Skip to main content

By Hadar Horesh

The price the Communications Ministry is asking for spectrum for third-generation services is exorbitant and unjustifiable, Pele-Phone Communications chairman Amnon Neubach charged yesterday. Pele-Phone is one of Israel's four mobile communications companies, the others being

Partner Communications

(Nasdaq, LSE:PTNR), Cellcom and Mirs.

The Communications Ministry demands a minimum bid of $100 million for each of the frequency packages.

Neubach noted that competitors in an Australian tender for 3G frequencies last month paid $450 million for their packages, or around $24 per inhabitant. Based on that calculation, Neubach said, the four frequency packages the state is hawking should cost $36 million each.

Pele-Phone and Partner plan to formally petition the ministry to lower its sights. Communications Minister Reuven Rivlin has promised to seriously consider their request.

Participants in the tender are also protesting the Communications Ministry's demand to receive, by July 17, their plans for the use of the frequencies. Third-generation cellular communication technology is yet to be fully developed, and the potential participants do not yet know what services they will be able to offer and what services customers will demand.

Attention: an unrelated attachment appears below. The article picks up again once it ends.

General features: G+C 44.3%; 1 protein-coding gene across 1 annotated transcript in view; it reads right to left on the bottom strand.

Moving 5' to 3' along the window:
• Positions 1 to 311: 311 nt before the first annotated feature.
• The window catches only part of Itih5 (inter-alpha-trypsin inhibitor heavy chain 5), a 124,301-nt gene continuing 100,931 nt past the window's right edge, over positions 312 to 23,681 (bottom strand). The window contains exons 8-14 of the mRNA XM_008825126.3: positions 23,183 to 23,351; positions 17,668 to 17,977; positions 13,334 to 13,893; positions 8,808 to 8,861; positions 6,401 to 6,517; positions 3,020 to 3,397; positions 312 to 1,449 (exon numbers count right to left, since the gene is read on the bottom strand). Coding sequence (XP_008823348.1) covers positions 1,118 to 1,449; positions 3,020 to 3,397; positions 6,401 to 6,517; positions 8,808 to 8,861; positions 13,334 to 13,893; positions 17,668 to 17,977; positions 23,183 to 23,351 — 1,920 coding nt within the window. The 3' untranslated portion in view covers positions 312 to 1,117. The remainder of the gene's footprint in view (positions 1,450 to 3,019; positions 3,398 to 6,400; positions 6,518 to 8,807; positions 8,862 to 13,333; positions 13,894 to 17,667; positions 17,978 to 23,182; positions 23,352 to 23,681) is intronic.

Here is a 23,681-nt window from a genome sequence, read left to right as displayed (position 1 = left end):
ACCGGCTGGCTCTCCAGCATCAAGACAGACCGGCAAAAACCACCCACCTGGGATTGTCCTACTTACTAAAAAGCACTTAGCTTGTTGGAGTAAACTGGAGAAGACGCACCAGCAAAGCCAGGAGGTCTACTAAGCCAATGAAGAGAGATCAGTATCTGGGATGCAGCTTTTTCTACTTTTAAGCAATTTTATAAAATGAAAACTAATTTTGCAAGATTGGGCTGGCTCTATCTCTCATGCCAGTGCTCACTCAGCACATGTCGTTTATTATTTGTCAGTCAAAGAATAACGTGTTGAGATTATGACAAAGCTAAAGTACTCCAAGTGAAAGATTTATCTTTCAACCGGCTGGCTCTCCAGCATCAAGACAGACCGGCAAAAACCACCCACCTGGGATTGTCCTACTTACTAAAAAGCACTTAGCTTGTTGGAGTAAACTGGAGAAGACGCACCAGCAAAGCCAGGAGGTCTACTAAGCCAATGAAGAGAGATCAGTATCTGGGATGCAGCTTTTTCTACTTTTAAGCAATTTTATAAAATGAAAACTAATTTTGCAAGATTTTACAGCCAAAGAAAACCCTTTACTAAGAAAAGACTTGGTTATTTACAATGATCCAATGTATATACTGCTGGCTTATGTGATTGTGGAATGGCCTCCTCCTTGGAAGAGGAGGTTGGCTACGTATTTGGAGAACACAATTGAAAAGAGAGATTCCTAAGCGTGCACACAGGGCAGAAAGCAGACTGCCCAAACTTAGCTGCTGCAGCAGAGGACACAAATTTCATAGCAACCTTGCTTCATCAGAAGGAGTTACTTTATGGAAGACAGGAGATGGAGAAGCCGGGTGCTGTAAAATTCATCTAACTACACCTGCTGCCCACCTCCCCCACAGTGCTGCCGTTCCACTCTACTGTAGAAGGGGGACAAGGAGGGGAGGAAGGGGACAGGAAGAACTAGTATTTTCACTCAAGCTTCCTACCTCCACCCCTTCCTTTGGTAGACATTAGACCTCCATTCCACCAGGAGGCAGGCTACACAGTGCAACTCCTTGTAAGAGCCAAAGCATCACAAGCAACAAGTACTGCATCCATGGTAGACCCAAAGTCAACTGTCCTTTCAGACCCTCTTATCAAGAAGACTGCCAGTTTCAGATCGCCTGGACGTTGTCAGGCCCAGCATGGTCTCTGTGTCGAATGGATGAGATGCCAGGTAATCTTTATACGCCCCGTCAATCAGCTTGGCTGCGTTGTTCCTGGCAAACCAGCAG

Communications Ministry director-general Daniel Rosenne commented that the business plans the ministry requires are not binding upon the companies, and are intended for informative purposes only.

The companies are required to submit their requests to participate in the tender by the same date, July 17, while the date for holding the tender has yet to be determined.

Despite their carpingPele-Phone, Partner and Cellcom plan to submits bids. Mirs, which earlier this year got a license to operate as a cellular service provider, is not expected to vie for spectrum. As of now, there is apparently no demand for the fourth frequency package on offer.